And I ain't gonna stand for it baby- Stevie Wonder
Remember the Mafia Cops? Stephen Caracappa and Louis J. Eppolito were convicted of serving as Mob assassins, killing for the Mafia while they were employed as detectives for the New York City Police Department.
They wore the badge and disgraced it. They used the badge as a battering ram to inflict pain and misery on the citizens of New York.
They each were sentenced to life and received fines of over $4 million dollars.
Judge Jack Weinstein noted that they probably had hidden assets that could be used to pay the fines.
But incredibly, the assets that we know these vermin have, their city pensions, cannot be used to satisfy the $8 million plus in judgments, as per state law.
There is something really wrong in the state pension law area.
On one hand you have Caracappa and Eppolitio. Both men have been drawing tax-free disability pensions from the city since they left the Police Department. Caracappa, who retired in 1992, receives $5,313 a month. Eppolito, who retired in 1990 gets paid $3,896 a month.
Because they were accused and convicted of crimes after they retired, their pensions are considered like an MC Hammer song : You Can't Touch This.
It does not matter that the crimes that they committed, murder, kidnapping, etc were performed while they were wearing the uniform. It does not matter that they were accruing pension monies while they committed evil crimes. The pensions that these men have cannot be taken away from them and given to the victims under current law.
But incredibly, current state law does allow pension benefits to be taken away from brave cops & firemen who have done nothing more than hurt themselves.
Look what has happened over the last 8 years. Many of the first responders to the biggest domestic attack on U.S. soil in American history have developed psychological problems such as depression, which is no surprise. Some have developed substance abuse problems. And how does the city government treat our psychologically wounded warriors? They are treated with contempt. They are fired under a zero tolerance policy.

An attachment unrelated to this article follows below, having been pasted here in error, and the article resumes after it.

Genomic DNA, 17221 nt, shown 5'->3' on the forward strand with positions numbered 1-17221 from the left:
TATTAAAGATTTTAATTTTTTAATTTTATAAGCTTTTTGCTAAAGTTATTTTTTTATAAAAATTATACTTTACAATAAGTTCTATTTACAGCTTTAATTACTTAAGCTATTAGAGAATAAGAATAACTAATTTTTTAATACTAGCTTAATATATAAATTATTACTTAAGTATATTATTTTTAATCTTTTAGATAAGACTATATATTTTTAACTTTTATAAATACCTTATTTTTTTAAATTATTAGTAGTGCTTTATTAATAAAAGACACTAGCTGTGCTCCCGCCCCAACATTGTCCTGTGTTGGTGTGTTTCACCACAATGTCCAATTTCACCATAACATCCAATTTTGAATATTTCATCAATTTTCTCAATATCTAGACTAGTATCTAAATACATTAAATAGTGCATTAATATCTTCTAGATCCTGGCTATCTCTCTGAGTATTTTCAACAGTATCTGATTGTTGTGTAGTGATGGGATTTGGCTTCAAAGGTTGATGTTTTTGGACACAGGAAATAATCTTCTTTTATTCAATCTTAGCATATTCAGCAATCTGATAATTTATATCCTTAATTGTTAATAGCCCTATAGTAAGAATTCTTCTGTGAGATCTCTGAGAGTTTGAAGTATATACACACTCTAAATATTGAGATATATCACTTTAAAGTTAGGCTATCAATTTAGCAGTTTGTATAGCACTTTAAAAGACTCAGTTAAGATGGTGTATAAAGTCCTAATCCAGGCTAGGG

Not only that, but they are stripped of all pension rights they have accrued up until their termination.
That means you can have 15 years of service, 15 years of dedicated life -on the-line service to our City, and the Mayor and Fire Commissioner will throw you out on the street, and strip you of your pension.
These men need help, not punishment. They are clearly the bravest of the brave among us, and we should help them as they have always been there to help us.
It boggles the mind that the Mafia Cops committed murder in uniform and get to keep their pensions yet 9/11 heroes with psychological problems who have hurt only themselves are stripped of their pensions.
What is wrong with the following policy: If you were a 9/11 first responder, you are guaranteed a pension based on length of service. No matter what. If you violate a substance abuse policy, no matter what the future punishment, the city cannot take away from you your prior service, which is represented by your pension.
Who would not agree with such a reasonable and just policy? Lets find out: go ask a local politician if they would support it.
I look at the Trade Center as a modern day Gettysburg. And like Gettysburg, those who lost life or put their life on the line should never be forgotten by a grateful nation.
Societies should be judged on how they treated the weak, the elderly, and those who put their lives on the line in service of the common good.
If we continue to allow the city to continue to strip these men of their pensions, what does that say about us?